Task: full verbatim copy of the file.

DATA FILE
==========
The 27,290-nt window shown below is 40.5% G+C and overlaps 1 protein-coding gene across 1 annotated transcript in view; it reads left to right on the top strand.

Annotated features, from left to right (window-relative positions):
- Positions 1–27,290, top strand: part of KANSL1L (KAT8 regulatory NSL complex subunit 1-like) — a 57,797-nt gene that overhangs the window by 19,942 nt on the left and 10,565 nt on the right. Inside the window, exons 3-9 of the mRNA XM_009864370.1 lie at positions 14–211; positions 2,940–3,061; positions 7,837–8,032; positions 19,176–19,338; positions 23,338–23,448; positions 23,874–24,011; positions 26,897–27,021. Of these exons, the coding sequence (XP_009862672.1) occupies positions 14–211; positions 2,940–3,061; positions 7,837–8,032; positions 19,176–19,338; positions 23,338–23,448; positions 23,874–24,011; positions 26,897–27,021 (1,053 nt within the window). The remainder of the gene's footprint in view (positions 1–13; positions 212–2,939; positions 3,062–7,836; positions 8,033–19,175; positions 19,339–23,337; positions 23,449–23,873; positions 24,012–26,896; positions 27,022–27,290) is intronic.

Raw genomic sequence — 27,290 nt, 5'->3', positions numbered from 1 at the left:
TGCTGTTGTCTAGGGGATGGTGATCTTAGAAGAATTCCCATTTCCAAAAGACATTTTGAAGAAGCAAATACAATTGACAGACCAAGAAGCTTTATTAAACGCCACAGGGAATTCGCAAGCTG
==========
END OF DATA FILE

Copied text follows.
The 27,290-nt window shown below is 40.5% G+C and overlaps 1 protein-coding gene across 1 annotated transcript in view; it reads left to right on the top strand.

Annotated features, from left to right (window-relative positions):
- Positions 1–27,290, top strand: part of KANSL1L (KAT8 regulatory NSL complex subunit 1-like) — a 57,797-nt gene that overhangs the window by 19,942 nt on the left and 10,565 nt on the right. Inside the window, exons 3-9 of the mRNA XM_009864370.1 lie at positions 14–211; positions 2,940–3,061; positions 7,837–8,032; positions 19,176–19,338; positions 23,338–23,448; positions 23,874–24,011; positions 26,897–27,021. Of these exons, the coding sequence (XP_009862672.1) occupies positions 14–211; positions 2,940–3,061; positions 7,837–8,032; positions 19,176–19,338; positions 23,338–23,448; positions 23,874–24,011; positions 26,897–27,021 (1,053 nt within the window). The remainder of the gene's footprint in view (positions 1–13; positions 212–2,939; positions 3,062–7,836; positions 8,033–19,175; positions 19,339–23,337; positions 23,449–23,873; positions 24,012–26,896; positions 27,022–27,290) is intronic.

Raw genomic sequence — 27,290 nt, 5'->3', positions numbered from 1 at the left:
TGCTGTTGTCTAGGGGATGGTGATCTTAGAAGAATTCCCATTTCCAAAAGACATTTTGAAGAAGCAAATACAATTGACAGACCAAGAAGCTTTATTAAACGCCACAGGGAATTCGCAAGCTG